House Speaker Nancy Pelosi on Thursday announced the creation of a new bipartisan House select committee on the coronavirus crisis that will exercise oversight of the federal response to the pandemic and be chaired by Majority Whip Jim Clyburn.
The speaker told reporters on a conference call that the committee’s immediate focus will be on “the here and now,” not the Trump administration’s initial response to the pandemic, though she said there will come a time when such a review will be appropriate.
She said the committee will “have an expert staff and the committee will be empowered to examine all aspects of the federal response to coronavirus and to ensure that the taxpayers dollars are being wisely and efficiently spent to save lives, deliver relief, and benefit our economy.”
Pelosi said the committee will be able to exercise oversight and would have the authority to issue subpoenas.
“It’s no use having a committee unless you have subpoena power,” she said.
“We would hope there would be cooperation,” she added. “We want to make sure there are not exploiters out there.”
While Pelosi has the power to propose the formation of such a select committee, the House must vote on a resolution to actually create it, according to the House rules. But that’s unlikely to happen in the near term given that the House is not expected to have any votes before April 20, and when exactly the House will return is still uncertain.
Pelosi also discussed her view that Congress will need to take further legislative action to deal with the crisis.
“Every day we see the need for further action,” she said, adding, “House Democrats have continued our work in daily conference calls with our frontline personnel and each other,” she said.
House GOP Leader Kevin McCarthy reiterated on Thursday that he disagrees with Pelosi’s push to craft a fourth coronavirus response bill, saying Congress should instead be focused on making sure the first three bills are implemented well.
A fourth stimulus bill “is not appropriate at this time,” he said during a phone call with reporters.
“I’m for infrastructure in the future,” McCarthy said, but he wants to ensure it is “targeted, that it works.” Asked about President Donald Trump’s support for a large infrastructure package to boost the economy, McCarthy said Trump would also “want it to be targeted and timely.”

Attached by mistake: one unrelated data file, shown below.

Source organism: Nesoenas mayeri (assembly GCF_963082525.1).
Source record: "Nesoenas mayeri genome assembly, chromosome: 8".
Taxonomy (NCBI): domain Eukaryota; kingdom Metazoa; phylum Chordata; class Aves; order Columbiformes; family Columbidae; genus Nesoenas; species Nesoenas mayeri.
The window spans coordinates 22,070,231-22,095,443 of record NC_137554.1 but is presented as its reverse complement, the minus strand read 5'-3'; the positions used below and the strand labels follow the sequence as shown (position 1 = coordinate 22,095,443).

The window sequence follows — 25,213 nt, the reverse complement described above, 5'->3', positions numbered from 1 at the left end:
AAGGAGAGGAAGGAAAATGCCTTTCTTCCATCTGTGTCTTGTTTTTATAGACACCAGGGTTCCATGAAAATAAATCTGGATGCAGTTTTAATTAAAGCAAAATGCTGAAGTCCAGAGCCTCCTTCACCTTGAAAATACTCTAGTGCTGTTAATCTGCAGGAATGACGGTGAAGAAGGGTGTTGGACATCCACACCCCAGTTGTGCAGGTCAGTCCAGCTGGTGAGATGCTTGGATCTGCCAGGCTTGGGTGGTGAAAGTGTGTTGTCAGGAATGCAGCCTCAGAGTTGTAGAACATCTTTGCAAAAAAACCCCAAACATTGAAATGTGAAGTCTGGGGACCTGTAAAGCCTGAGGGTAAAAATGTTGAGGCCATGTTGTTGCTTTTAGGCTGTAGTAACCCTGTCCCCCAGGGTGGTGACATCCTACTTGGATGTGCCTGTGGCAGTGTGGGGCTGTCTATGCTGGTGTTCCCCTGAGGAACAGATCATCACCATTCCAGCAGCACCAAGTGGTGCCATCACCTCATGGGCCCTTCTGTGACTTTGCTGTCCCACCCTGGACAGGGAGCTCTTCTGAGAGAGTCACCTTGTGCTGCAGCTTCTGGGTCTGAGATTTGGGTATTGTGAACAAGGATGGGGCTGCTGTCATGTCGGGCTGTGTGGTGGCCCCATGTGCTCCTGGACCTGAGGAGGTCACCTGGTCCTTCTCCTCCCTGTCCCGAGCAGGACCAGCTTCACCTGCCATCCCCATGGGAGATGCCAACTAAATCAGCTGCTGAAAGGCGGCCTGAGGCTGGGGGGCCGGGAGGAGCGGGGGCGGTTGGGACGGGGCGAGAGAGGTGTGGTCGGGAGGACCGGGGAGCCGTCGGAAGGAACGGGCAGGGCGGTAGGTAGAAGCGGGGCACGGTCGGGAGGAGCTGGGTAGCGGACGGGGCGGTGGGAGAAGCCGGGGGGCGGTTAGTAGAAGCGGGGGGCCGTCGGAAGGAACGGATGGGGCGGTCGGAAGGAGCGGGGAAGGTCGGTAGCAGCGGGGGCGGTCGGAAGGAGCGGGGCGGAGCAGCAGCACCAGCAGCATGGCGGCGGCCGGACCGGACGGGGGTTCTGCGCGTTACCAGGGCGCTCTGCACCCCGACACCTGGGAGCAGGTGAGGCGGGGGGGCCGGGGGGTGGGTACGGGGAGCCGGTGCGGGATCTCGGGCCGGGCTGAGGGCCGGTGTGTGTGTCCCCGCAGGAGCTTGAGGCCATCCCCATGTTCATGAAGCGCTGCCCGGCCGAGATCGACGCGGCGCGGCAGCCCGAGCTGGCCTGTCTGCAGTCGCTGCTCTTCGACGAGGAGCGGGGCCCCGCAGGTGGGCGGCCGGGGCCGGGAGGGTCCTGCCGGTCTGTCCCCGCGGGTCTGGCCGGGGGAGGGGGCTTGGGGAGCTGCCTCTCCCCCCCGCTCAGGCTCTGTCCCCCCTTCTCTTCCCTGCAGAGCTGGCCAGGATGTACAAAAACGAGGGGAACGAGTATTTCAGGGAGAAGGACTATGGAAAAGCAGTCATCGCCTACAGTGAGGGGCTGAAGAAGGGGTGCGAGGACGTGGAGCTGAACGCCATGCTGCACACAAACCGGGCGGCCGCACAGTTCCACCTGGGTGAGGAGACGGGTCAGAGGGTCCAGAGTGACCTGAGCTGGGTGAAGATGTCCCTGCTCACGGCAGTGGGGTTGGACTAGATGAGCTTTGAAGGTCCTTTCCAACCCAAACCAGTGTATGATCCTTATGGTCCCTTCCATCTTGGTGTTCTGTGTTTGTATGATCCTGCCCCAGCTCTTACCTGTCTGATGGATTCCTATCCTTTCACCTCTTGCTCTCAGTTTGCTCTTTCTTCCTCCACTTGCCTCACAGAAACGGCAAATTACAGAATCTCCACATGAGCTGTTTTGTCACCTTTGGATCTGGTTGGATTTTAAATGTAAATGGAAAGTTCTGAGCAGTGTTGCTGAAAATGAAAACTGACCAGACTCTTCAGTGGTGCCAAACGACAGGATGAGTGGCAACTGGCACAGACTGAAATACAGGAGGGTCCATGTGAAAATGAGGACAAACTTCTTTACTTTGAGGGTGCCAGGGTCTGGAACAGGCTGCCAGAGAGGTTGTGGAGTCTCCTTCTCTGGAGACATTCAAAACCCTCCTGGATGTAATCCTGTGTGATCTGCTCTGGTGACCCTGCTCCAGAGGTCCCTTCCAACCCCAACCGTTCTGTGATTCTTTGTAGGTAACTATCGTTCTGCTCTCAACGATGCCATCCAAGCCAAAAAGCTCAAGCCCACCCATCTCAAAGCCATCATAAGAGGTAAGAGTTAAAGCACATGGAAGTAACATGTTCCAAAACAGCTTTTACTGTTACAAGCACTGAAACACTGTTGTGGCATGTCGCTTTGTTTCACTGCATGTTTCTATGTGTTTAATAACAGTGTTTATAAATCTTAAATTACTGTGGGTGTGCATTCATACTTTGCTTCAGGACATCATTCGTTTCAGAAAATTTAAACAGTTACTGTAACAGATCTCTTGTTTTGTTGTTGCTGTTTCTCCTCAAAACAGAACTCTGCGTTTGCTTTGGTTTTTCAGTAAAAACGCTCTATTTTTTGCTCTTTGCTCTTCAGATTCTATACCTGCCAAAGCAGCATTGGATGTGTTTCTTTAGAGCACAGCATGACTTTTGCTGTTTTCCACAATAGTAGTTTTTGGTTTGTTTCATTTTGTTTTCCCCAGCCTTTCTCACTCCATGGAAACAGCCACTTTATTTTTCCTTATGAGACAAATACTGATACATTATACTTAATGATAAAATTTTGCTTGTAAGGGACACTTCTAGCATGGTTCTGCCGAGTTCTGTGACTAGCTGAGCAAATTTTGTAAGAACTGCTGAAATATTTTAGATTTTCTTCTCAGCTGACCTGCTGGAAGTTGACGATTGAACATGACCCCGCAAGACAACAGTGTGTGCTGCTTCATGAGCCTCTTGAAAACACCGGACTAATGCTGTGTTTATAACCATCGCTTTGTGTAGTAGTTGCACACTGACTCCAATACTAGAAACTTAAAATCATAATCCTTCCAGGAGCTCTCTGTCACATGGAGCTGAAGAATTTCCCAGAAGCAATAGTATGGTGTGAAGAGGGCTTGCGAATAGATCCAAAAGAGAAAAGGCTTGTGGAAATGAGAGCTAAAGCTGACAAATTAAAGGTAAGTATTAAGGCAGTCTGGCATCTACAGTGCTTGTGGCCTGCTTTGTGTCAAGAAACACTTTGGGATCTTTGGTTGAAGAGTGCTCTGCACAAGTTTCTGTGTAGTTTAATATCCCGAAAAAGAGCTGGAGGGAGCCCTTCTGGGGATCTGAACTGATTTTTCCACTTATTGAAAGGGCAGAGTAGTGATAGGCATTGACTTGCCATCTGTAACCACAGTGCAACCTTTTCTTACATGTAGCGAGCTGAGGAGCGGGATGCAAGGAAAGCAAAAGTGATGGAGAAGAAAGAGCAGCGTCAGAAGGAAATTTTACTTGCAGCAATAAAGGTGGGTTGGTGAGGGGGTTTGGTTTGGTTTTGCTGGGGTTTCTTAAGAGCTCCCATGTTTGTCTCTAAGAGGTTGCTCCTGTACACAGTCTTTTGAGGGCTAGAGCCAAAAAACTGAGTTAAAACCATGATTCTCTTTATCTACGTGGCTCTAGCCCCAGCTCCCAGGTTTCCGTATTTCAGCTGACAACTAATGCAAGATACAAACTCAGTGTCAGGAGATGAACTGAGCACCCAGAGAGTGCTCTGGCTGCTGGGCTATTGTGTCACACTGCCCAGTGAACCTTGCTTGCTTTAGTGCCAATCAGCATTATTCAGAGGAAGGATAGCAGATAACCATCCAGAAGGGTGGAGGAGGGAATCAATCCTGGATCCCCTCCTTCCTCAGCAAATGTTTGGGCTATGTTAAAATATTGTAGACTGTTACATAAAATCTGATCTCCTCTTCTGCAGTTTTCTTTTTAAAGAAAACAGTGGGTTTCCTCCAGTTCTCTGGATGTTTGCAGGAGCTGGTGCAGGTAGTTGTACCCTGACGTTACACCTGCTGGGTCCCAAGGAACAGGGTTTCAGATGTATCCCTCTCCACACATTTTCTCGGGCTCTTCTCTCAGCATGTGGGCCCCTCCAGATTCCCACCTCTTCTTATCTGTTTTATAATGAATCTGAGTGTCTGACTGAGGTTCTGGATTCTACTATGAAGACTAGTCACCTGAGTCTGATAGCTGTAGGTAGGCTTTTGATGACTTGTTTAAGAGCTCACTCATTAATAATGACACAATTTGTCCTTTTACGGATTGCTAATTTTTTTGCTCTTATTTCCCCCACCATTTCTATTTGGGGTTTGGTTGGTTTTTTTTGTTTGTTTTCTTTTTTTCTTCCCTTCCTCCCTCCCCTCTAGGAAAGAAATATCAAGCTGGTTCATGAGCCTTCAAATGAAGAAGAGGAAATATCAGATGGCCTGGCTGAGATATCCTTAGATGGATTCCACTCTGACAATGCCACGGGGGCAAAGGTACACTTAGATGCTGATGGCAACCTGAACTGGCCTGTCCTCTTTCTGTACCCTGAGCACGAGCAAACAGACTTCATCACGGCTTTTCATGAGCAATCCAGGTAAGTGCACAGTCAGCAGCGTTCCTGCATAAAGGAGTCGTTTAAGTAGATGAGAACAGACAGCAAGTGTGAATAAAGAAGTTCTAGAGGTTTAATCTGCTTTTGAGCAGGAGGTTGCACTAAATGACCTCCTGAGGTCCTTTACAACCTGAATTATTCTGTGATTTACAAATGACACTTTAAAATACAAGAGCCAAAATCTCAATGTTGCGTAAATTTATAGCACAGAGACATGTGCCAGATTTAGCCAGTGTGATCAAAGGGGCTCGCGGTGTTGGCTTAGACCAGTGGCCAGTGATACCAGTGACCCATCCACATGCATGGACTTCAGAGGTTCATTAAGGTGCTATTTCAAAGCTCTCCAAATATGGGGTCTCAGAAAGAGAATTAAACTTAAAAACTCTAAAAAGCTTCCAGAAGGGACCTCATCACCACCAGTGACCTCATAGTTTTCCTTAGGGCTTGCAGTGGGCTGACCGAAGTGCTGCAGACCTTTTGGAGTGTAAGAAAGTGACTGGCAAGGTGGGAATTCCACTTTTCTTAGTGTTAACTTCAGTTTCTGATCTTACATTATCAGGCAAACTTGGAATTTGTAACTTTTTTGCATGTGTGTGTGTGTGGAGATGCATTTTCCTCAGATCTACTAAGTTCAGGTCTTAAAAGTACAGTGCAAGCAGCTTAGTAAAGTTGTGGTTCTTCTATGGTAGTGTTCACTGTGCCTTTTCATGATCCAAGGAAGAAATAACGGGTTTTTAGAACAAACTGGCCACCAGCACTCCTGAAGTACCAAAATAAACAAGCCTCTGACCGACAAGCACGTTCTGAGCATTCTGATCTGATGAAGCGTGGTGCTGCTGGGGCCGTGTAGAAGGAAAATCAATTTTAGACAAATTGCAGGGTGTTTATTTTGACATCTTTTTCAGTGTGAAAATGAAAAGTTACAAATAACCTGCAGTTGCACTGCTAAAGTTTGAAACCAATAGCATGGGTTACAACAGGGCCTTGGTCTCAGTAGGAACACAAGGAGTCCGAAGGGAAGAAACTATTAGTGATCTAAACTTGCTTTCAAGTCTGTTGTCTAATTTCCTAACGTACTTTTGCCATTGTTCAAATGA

McCarthy also criticized Pelosi’s decision to form a House select committee on the coronavirus crisis, arguing that such a committee would be “redundant” because existing House committees are able to exercise oversight, and there are other oversight provisions in the coronavirus legislation that has been passed.
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McCarthy also said he’s concerned that Clyburn will be heading the committee.
“Congressman Clyburn is the one who thought that this crisis is an opportune time to restructure government. That’s not what we should be doing,” the California Republican said.
McCarthy cautioned that getting the select committee up and running would require a House vote.
“I don’t know when we’d go back and vote on this. I don’t know what the budget would be. I don’t know what the responsibility would be. And I’m just wondering, does the speaker not trust the Oversight Committee?” he said.
Treasury Secretary Steve Mnuchin said later Thursday that he does not support the creation of a select committee either. Asked during the White House press briefing whether he thought the committee was necessary, Mnuchin said, “I don’t.”
“Both parties wanted us to have oversight, wanted us to have transparency. We have full transparency,” he said, referring to the oversight panel created as part of the stimulus package. “And again, that committee will review the money that we’re spending,” Mnuchin added.
President Donald Trump also criticized the formation of such a committee. “Here we go again,” Trump griped at Thursday’s news conference as he bemoaned “witch hunt after witch hunt after witch hunt.”
“It’s time to get this enemy defeated. Conducting these partisan investigations in a pandemic is a big waste of vital resources, time, attention,” Trump said.
When asked if she would support a commission to investigate what unfolded in the onset of the crisis, Pelosi said she that is “a big supporter of after-action review,” and there is “absolutely” a need for one in this case.
She said it’s “something that we should discuss” and it would have to be bipartisan. Anything that affects this many Americans, she added, needs an after-action review — “not to point fingers, but to ensure that it doesn’t happen again in the manner in which it happened.”
“Right now, we just have to work together to get through this. But as we do, we don’t want to make more mistakes,” she said.
The creation of the panel comes after Congress passed a massive and far-reaching stimulus package with an estimated price tag of roughly $2 trillion to respond to the economic and public health fallout from the rapid spread of the devastating disease.
The legislation stands as the largest emergency aid package in US history and represents a massive financial injection into a struggling economy with provisions aimed at helping American workers, small businesses and industries grappling with the economic disruption.
Pelosi called on all Americans to take care of themselves amidst the ongoing crisis.
“Take care, wash your hands, hydrate, and as I always say, you can never dance too much, especially when you’re home,” she said.
Maegan Vazquez and Kevin Liptak contributed to this story.